There are many pathways to becoming a mentor in the SpringBoard Mentoring Program in Spring Branch ISD. In this case, a sports coach became a mentor to one of her athletes, and continues to be a sounding board as they journey through different stages of life.
Ten years ago, when Allison Gower was coaching a young girls’ basketball team, she met a fifth-grade girl named Jacqueline Cortez.
“She was one of the team's leaders and went out of her way to help me get to know the players and their families,” said Gower. “Many of the families spoke Spanish as a primary language and Jackie helped me communicate and organize.”
After basketball season, the close-knit team coached by Gower wanted to play other sports together, so she stepped up to also coach or assist with their softball and soccer teams.
Noticing the positive influence Gower had on her daughter as a coach, Jacqueline’s mom asked Gower to become an official SpringBoard mentor to help Cortez navigate middle school at YES Prep at Northbrook Middle. And so, the mentor and her mentee started on a new academic and personal journey together, meeting once a week during lunch period through middle and high school.
“I think it is so important to have friends who are of different generations, and Jackie has always been willing to help me learn about current situations through her eyes,” said Gower.
Cortez graduated from YES Prep Northbrook High School in May 2020, and went to college for two years at Central Baptist University in Arkansas. Over time, she began to realize the degree she was pursuing was not what she really wanted for the next chapter of her life.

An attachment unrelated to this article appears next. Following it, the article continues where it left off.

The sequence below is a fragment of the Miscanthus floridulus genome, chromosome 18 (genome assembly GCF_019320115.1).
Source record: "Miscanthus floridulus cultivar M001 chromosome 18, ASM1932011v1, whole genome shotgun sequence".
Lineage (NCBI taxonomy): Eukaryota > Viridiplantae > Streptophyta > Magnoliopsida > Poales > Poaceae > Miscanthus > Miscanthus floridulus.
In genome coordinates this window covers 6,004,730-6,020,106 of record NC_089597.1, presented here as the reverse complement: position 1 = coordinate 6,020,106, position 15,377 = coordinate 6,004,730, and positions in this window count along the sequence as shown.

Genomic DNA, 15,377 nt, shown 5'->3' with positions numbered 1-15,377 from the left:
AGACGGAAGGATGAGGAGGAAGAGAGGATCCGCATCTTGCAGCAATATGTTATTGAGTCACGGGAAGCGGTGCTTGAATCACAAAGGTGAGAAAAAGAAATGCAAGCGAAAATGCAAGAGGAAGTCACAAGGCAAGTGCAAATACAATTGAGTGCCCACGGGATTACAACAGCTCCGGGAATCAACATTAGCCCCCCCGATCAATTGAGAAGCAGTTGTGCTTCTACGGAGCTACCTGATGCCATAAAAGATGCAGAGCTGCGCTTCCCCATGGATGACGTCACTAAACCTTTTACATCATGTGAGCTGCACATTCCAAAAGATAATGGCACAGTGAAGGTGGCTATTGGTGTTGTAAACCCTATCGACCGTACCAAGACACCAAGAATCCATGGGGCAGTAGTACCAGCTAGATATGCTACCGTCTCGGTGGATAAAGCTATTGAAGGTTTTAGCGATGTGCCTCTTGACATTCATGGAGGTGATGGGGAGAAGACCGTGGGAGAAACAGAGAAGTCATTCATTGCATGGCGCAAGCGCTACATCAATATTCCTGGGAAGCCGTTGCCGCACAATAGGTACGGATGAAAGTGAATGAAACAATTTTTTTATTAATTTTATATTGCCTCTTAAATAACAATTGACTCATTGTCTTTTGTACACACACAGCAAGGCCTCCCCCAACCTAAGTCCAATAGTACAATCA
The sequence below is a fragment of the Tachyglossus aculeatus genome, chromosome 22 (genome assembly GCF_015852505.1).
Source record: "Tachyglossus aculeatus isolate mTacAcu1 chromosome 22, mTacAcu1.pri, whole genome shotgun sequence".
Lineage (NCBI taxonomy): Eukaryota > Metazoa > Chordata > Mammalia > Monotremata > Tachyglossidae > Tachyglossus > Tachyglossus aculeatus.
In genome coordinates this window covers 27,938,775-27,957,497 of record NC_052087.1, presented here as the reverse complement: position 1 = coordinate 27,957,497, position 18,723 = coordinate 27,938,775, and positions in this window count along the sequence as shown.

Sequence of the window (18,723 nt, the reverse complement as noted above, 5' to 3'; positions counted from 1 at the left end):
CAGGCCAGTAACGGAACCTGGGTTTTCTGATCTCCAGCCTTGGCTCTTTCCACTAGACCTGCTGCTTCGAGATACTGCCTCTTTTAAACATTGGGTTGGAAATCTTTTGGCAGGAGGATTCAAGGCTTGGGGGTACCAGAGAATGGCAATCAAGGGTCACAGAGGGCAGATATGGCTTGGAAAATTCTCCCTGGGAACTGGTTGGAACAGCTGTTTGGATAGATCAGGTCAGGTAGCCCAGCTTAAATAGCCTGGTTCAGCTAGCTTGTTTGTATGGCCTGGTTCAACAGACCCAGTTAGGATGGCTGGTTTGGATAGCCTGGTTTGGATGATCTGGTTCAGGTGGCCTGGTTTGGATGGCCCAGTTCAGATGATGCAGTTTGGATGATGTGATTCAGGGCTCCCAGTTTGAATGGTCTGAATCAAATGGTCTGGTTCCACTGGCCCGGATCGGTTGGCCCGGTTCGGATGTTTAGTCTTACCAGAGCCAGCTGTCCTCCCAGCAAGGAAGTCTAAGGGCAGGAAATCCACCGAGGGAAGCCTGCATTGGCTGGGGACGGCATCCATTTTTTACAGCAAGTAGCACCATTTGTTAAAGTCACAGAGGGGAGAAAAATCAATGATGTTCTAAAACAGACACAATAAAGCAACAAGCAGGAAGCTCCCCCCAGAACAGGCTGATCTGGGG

“The most impactful advice I received from my mentor was during my transition stage of leaving traditional college and communicating with her that I actually wanted to pursue a license in cosmetology,” said Cortez. “My mentor reminded me that it's okay to change courses in life as long as we find what is truly meant for us.”
Gower helped her mentee explore possible cosmetology schools and speak with several people in the industry to get advice. Cortez, now 21 years old, and her mentor continue to meet up for breakfast or lunch to further their friendship and talk about life.
”To any student thinking about having a mentor, I believe it was one of the best things for me,” said Cortez. “It was like my personal guidance counselor who I continue to be friends with beyond middle school and high school.”
Why become a mentor
Gower encourages other people in the community to become SpringBoard mentors, and uses her friendship with Cortez as an example of the impact a mentor-mentee relationship can have on both people’s lives.
“She always says ‘yes’ when I ask her to help me, and I hope that I can continue to be there for her,” said Gower. “It's not every day that you get to make new friends and being a mentor is an awesome way to do it!”
More students need mentors
There are many students in SBISD waiting for mentors. If you would like to experience the power of being a mentor, please follow the next steps here. A small investment of time each week can have long-lasting benefits.
Help SBISD celebrate 20 years of mentoring and the Power of Two.